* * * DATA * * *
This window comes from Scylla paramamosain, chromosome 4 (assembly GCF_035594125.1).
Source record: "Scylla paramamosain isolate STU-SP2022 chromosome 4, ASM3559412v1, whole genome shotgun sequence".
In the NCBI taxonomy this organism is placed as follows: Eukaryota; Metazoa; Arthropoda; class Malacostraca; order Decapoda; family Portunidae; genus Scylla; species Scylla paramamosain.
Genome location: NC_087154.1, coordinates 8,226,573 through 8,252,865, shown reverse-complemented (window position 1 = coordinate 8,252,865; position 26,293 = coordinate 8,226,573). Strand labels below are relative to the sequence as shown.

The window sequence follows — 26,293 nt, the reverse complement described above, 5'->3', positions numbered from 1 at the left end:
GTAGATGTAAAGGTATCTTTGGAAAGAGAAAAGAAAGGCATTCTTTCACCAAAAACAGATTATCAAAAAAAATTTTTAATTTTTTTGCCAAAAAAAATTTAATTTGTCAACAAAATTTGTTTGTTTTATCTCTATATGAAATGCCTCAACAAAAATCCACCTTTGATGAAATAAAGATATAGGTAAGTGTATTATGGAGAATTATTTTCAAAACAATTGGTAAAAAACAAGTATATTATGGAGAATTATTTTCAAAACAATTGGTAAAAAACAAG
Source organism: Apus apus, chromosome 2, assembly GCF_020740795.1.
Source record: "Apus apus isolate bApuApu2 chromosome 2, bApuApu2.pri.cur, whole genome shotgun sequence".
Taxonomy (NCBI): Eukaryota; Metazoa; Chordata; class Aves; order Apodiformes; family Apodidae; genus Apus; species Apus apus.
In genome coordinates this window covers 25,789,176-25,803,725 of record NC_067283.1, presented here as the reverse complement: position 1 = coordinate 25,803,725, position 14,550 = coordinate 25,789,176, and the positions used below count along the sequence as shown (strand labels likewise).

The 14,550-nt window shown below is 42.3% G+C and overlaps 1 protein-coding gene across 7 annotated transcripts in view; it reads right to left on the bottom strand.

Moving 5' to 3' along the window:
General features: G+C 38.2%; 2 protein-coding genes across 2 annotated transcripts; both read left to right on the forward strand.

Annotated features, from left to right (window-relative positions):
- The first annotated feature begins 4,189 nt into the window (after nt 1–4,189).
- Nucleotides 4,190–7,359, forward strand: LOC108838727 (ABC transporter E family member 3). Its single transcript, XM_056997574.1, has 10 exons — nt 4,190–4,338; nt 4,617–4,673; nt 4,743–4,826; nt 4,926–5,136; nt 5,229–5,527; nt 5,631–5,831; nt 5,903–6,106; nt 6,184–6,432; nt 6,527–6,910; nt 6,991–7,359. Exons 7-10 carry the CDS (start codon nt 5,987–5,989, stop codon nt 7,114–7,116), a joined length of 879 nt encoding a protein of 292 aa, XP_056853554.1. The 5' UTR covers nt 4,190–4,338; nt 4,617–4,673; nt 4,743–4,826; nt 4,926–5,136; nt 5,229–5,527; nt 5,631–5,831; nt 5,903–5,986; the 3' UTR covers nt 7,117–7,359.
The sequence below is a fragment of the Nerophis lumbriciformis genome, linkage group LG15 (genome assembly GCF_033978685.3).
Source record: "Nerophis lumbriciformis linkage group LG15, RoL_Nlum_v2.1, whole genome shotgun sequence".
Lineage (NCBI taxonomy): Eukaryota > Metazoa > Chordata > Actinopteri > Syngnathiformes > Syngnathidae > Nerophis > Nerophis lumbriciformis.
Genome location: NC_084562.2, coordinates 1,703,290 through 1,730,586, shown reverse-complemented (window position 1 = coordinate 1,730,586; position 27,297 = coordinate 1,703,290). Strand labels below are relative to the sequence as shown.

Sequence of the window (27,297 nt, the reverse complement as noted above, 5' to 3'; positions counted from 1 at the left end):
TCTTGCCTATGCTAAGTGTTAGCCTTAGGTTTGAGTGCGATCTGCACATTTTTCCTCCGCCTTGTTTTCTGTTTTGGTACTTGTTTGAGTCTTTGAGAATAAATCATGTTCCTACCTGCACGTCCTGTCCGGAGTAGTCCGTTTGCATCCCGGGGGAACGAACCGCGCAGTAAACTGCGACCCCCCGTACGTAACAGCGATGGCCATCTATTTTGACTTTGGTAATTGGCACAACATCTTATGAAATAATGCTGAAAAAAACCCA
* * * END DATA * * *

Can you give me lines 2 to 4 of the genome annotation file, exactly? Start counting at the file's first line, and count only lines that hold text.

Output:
Source record: "Scylla paramamosain isolate STU-SP2022 chromosome 4, ASM3559412v1, whole genome shotgun sequence".
In the NCBI taxonomy this organism is placed as follows: Eukaryota; Metazoa; Arthropoda; class Malacostraca; order Decapoda; family Portunidae; genus Scylla; species Scylla paramamosain.
Genome location: NC_087154.1, coordinates 8,226,573 through 8,252,865, shown reverse-complemented (window position 1 = coordinate 8,252,865; position 26,293 = coordinate 8,226,573). Strand labels below are relative to the sequence as shown.